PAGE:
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Tropical Cyclone Activity in the South Indian Ocean 2006-2007

Alan Banks

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Following the record-breaking 2005 hurricane season, tropical storm activity in the Atlantic Basin was unexpectedly low during 2006; not a single hurricane made landfall in the United States. But as we explained in a previous issue (GEO Q11), tropical storm numbers world-wide remain remarkably constant from season to season. Recently, thanks to the full-Earth Metop coverage now available via EUMETCast, Alan Banks has been monitoring a recent surge in cyclonic activity in the Indian Ocean, impinging particularly on the island republic of Madagascar.

The southern Indian Ocean (SIO) has had a busy Tropical Cyclone season during our winter and Madagascar has born the brunt of many of the cyclones in the western SIO.

I became aware of this fairly late when Tropical Cyclone Favio developed between February 14 - 23, 2007. Favio tracked from 10° South, 70° East, travelling south west, close to Mauritius and La Reunion before rounding the southern tip of Madagascar and eventually making landfall on the coast of continental Africa close to Inharrosso in Mozambique. Favio brought very heavy rain to both Mozambique and Zimbabwe, countries that were already suffering from the effects of prolonged heavy rainfall. The Zambezi River had already broken its banks. An image I took from Metop-A as Favio made landfall (Figure 1) shows the lower Zambezi as though it were a lake rather than a river. Further study of the Australia Severe Weather website that monitors activity throughout the SIO showed that the area had already been struck by a number of storms.

Anita, Nov 29 - Dec 2, 2006

Anita was mainly a Tropical Depression but did reach typhoon status for a while. Anita tracked down the strait between Madagascar and the mainland of Africa.

Bondo, Dec 18 - 26, 2006

Bondo tracked westward from 9° South, 65° East around the north of Madagascar then moved southwest along the north west coast of the island bringing very heavy rain before making landfall close to Mahajanga.

Clovis, Dec 31, 2006 to Jan 4, 2007

Clovis made landfall close to Mananjary on the east coast of Madagascar, bringing strong winds, heavy rains and flooding to the region of Vatovavy Fitovinany.

Enok - Feb 9 - 11, 2007

Enok didn't make landfall but again brought very heavy rain to the east coast of Madagascar.

Gamede, Feb 21 - March 2, 2007

This Tropical Cyclone was immense. It didn't make landfall but passed down the east coast of Madagascar and west of La Reunion. A Meteo France satellite weather station on the neighbouring island of La Reunion claimed: ‘world records of precipitation have been beaten’ by Gamede, which brought the heaviest rainfall in 27 years. One rainfall gauge on the island recorded 47 cm of precipitation over one 3 day period. (Figure 2) shows TC Gamede northeast of Madagascar.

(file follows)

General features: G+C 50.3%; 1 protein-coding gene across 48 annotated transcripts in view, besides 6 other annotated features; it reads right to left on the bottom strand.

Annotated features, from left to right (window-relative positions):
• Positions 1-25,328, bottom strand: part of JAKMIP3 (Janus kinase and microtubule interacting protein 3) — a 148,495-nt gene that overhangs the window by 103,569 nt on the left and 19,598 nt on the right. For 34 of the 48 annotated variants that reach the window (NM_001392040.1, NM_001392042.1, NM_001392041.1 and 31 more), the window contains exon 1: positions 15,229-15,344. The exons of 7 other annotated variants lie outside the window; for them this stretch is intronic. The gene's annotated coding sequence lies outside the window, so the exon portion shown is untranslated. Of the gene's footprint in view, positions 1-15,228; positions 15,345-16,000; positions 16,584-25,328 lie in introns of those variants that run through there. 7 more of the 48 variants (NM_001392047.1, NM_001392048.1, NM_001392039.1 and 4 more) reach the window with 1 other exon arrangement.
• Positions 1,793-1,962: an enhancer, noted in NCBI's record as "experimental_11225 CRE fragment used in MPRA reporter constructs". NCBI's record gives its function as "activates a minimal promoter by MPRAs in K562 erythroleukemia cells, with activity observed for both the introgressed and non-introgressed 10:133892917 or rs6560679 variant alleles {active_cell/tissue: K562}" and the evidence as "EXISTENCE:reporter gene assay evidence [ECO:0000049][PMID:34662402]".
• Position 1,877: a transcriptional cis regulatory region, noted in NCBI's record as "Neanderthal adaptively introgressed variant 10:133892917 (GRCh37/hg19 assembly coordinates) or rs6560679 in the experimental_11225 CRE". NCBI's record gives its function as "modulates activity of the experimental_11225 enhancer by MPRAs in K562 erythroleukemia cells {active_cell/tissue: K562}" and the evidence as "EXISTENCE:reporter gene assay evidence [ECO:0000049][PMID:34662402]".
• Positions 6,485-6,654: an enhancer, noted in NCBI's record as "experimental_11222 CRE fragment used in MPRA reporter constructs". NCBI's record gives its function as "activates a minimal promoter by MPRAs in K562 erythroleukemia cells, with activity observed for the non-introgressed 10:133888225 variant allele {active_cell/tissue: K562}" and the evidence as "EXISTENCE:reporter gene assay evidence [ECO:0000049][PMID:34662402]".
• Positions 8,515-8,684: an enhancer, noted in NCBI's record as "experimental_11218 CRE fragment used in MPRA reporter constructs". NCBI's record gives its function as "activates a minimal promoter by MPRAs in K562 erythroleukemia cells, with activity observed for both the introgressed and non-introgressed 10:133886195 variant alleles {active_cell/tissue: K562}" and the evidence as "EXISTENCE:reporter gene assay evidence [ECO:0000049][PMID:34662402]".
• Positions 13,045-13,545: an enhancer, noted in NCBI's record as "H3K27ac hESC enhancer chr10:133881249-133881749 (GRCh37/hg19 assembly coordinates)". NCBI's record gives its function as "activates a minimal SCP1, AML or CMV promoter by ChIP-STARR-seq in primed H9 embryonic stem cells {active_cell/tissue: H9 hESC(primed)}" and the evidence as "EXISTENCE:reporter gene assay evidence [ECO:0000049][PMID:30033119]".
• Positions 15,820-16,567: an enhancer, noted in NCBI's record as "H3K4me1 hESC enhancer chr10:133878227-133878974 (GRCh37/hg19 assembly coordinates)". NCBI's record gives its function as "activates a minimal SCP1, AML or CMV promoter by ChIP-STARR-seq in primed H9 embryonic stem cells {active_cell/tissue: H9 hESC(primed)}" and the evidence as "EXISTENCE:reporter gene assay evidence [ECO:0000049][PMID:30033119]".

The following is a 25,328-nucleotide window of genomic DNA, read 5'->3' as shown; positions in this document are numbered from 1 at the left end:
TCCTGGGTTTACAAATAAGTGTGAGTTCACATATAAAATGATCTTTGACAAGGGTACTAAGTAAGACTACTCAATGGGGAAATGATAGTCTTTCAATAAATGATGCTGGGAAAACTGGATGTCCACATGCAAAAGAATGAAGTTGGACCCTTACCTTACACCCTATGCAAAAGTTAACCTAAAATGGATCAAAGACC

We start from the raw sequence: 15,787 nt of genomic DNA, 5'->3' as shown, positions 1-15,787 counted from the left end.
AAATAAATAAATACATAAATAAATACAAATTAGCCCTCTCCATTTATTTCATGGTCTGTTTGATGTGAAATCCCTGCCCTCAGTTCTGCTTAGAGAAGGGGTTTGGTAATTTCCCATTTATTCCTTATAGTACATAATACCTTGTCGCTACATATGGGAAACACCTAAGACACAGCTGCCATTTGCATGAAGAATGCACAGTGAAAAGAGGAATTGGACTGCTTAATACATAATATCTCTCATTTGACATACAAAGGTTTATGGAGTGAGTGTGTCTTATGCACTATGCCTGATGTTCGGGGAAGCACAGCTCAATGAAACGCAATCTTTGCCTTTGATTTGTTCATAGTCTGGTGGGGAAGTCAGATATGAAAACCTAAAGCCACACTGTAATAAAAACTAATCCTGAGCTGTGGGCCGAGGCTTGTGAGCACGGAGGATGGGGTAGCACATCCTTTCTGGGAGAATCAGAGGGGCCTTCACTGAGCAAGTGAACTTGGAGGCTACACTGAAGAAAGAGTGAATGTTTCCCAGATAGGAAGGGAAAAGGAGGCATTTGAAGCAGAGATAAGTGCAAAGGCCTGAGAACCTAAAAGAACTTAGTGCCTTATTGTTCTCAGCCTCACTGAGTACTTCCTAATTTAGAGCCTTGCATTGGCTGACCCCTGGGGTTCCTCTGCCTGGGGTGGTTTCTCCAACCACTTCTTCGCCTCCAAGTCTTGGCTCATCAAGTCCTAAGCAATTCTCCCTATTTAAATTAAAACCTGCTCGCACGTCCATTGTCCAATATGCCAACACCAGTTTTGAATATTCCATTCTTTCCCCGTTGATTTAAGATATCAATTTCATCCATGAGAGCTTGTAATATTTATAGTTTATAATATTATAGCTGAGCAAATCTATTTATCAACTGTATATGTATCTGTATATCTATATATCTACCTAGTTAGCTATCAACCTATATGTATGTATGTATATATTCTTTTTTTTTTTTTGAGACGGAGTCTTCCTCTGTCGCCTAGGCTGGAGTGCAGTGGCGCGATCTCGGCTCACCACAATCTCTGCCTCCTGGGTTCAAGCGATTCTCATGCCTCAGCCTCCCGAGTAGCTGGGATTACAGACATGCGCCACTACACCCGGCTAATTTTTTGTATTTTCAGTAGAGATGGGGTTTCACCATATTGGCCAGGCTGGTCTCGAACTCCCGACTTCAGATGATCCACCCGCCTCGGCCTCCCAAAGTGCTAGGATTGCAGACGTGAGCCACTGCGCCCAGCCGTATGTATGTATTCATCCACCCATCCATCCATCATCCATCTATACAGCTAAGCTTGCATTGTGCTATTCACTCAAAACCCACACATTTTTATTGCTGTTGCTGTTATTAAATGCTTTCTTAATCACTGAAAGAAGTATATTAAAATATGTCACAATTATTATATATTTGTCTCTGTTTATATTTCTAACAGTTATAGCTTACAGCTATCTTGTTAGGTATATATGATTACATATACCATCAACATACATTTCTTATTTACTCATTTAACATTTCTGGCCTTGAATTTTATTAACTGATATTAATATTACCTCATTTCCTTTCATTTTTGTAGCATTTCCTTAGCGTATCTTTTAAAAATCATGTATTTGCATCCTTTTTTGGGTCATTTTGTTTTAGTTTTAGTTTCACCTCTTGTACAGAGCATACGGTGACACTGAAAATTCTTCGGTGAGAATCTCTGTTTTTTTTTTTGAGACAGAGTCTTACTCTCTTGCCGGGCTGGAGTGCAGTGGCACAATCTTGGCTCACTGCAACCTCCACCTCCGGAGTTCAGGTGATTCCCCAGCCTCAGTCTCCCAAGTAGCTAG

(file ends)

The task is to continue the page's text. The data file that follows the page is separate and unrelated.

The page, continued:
Indlala, March 12 - 16, 2007

Indlala (Figure 3) became the sixth cyclone of the season to hit Madagascar when it formed off the northeast coast then tracked slowly west to make landfall south of Antalaha. It then tracked inland, bringing further misery to the people of that island before losing its energy. According to reports from the Joint Typhoon Warning Centre, Indlala had winds of 115 knots (210 kph), with gusts up to 140 knots (260 kph). Wave heights were estimated to be 11 metres. The island was still picking itself up after previous storms, with the government and relief agencies already overstretched. Large areas of the northwest, west and southeast had already been flooded by torrential rains, although harvests in the south had been devastated by drought. Indlala caused at least 69 fatalities and rendered 14,000 homeless not to mention the 200,000 whose lives have been affected by storm damage. More than 3600 buildings were totally destroyed while over 8000 hectares of rice paddies were ruined.

Jaya, April 2 - 4

Tropical Cyclone Jaya, (Figure 4) which formed over the ocean on March 30, went through an explosive increase in power from tropical storm to Category-3 cyclone in just 36 hours. Fortunately, this cyclone had moderated considerably by the time it finally made landfall in the northeast of Madagascar in the early hours of April 2 ,with winds that still reached close to 150 kph, a marked change from the 200 kph just twelve hours earlier.


The 2006/7 rainy season was the first time that Madagascar had been hit by so many cyclones in such a short time and there was almost continuous rain during the three months from late December 2006. 70% of the agricultural land on the island (mainly vanilla farms and rice paddies) was flooded.Even before Indlala, the Malagasy government had launched an appeal to the international community, with the following assessment at the end of February:

• at least 7 deaths

• 32,000 victims of storm damage

• 8 thousand homeless

• 90 thousand hectares of agricultural land flooded

• 125 billion tonnes of rice harvest lost

From GEO Quarterly #14 June 2007


Australian Severe Weather Forum

Meteo France (La Reunion)

Tropical Storm Risk (TSR)

Further Reading

Tropical Cyclones by Ferdinand Valk, GEO Q11 Sept 2006



© Alan Banks 2019